Black Square

Malevich and the Origin of Suprematism

Aleksandra Shatskikh; Translated by Marian Schwartz

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November 13, 2012
368 pages, 6-1/8 x 9-1/4
41 b/w illus.
ISBN: 9780300140897
Cloth

Also Available in:
e-book

Kazimir Malevich’s painting Black Square is one of the twentieth century's emblematic paintings, the visual manifestation of a new period in world artistic culture at its inception. None of Malevich’s contemporary revolutionaries created a manifesto, an emblem, as capacious and in its own way unique as this work; it became both the quintessence of the Russian avant-gardist's own art—which he called Suprematism—and a milestone on the highway of world art. Writing about this single painting, Aleksandra Shatskikh sheds new light on Malevich, the Suprematist movement, and the Russian avant-garde.

Malevich devoted his entire life to explicating Black Square's meanings. This process engendered a great legacy: the original abstract movement in painting and its theoretical grounding; philosophical treatises; architectural models; new art pedagogy; innovative approaches to theater, music, and poetry; and the creation of a new visual environment through the introduction of decorative applied designs. All of this together spoke to the tremendous potential for innovative shape and thought formation concentrated in Black Square.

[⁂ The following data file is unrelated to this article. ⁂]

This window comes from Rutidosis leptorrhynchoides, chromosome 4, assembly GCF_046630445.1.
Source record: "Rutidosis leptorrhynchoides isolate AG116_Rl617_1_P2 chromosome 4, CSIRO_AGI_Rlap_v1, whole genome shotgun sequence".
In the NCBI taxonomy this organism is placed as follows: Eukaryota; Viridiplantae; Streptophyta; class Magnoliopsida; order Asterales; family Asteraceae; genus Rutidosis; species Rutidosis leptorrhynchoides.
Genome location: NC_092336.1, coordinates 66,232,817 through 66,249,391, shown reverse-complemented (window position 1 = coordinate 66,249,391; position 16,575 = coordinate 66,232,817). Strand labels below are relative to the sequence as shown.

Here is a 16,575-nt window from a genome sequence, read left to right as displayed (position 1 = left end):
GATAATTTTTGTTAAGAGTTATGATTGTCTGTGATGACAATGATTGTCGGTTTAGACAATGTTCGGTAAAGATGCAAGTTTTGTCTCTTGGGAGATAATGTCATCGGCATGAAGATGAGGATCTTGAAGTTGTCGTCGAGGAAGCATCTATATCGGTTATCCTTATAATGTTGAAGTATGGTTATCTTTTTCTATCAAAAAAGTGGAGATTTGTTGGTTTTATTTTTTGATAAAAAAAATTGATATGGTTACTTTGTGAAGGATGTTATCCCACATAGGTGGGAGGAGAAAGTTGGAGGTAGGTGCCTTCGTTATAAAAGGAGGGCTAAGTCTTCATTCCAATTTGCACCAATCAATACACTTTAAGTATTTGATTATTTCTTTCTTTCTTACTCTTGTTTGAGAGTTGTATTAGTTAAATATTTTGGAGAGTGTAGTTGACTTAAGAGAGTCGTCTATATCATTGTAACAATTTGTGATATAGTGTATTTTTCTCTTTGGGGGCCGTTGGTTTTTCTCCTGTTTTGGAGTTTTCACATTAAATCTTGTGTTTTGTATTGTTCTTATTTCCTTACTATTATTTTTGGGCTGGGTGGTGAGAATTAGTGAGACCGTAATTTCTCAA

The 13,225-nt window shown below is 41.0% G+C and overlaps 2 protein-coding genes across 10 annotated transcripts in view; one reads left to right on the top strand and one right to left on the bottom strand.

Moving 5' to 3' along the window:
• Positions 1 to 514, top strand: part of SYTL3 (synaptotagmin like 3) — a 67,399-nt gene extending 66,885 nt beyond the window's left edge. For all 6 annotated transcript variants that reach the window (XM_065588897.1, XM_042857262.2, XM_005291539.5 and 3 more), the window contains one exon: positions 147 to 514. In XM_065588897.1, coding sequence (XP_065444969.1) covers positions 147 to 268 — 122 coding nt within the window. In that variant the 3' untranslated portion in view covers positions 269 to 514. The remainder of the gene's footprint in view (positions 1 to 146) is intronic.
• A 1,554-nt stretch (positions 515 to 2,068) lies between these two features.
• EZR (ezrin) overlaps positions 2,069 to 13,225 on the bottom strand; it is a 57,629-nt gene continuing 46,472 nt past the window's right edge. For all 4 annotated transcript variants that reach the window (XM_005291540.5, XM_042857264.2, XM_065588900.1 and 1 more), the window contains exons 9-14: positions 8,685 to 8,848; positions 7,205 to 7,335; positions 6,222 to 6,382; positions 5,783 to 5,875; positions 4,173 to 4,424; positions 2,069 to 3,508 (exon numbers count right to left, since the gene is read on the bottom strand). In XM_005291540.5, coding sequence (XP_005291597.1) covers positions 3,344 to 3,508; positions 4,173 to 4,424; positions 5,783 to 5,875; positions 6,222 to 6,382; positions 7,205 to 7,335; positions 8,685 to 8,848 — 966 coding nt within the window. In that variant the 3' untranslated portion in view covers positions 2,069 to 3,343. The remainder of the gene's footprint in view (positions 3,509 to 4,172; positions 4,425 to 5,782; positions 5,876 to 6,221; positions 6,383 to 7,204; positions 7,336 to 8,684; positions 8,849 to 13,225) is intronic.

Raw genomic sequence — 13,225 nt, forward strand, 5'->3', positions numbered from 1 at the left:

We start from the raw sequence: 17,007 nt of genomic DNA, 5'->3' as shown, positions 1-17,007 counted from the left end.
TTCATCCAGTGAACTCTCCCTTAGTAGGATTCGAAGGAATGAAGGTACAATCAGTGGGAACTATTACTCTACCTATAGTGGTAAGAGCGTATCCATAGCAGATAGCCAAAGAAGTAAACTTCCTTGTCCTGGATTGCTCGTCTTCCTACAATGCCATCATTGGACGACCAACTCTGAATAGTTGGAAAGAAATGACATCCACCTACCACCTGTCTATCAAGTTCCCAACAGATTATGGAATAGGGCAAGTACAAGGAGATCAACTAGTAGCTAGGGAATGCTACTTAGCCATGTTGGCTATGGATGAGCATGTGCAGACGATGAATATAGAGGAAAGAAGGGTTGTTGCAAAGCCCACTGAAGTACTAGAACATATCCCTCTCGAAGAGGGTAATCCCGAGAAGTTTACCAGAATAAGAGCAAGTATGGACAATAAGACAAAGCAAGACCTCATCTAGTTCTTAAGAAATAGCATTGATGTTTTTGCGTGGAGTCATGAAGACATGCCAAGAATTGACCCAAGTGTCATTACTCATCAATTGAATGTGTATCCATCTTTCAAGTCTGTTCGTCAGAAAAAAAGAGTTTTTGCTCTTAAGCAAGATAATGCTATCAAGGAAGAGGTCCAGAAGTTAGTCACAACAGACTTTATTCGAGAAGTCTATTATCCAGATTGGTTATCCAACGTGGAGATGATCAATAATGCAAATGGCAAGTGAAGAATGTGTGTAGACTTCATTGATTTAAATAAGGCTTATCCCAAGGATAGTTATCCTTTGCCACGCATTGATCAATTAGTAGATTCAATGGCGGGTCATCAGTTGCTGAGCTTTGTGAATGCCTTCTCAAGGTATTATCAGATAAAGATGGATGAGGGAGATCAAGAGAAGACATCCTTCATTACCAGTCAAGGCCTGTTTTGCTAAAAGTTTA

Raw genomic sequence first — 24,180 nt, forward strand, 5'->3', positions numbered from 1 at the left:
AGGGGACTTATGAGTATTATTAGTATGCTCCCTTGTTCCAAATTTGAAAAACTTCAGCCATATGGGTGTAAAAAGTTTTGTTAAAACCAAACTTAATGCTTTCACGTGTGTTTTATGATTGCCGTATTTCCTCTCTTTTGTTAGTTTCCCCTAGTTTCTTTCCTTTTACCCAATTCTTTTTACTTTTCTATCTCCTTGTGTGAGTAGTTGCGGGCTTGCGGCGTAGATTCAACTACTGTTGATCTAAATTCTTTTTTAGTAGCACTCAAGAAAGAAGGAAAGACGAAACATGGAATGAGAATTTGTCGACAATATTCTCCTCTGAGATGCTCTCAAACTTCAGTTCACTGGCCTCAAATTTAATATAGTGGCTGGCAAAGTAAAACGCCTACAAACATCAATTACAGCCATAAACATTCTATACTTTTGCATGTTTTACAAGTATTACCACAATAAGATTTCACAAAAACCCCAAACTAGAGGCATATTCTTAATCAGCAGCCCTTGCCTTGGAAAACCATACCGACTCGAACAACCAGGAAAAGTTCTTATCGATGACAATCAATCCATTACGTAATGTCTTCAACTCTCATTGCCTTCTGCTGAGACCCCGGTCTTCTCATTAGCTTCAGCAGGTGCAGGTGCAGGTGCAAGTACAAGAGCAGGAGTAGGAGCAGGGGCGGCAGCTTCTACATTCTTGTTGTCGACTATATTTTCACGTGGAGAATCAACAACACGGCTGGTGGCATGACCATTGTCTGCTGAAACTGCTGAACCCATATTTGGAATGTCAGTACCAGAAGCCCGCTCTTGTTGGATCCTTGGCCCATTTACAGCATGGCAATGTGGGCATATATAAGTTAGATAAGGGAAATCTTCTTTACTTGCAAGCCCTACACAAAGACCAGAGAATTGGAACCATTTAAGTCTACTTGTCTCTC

To this day, many circumstances and events of the origins of Suprematism have remained obscure and have sprouted arbitrary interpretations and fictions. Close study of archival materials and testimonies of contemporaries synchronous to the events described has allowed this author to establish the true genesis of Suprematism and its principal painting.

Aleksandra Shatskikh is an art historian and a world authority on the Russian avant-garde.

 “There is no one more competent to write on Malevich than Aleksandra Shatskikh.”--Benjamin Harshav, author of Marc Chagall and His Times.

 “Shatskikh’s exhaustive book is well poised to become the definitive text documenting, narrating, and elucidating a critical moment in the history of modern art.”-- Anna W. Katsnelson, Princeton University

"Black Square offers a productive critique of the artist’s numerous attempts to rewrite his biography and the history of Suprematism. One of the book’s most substantial contributions is its continuation of efforts by Charlotte Douglas, Andrei Nakov, and others to move away from Malevich’s intentionally inaccurate dating of his own works. . .Black Square also succeeds in its efforts to overturn traditional narratives about Malevich’s Suprematist period, as well as in its attempts to create new ones."—Jason Strudler, Vanderbilt University
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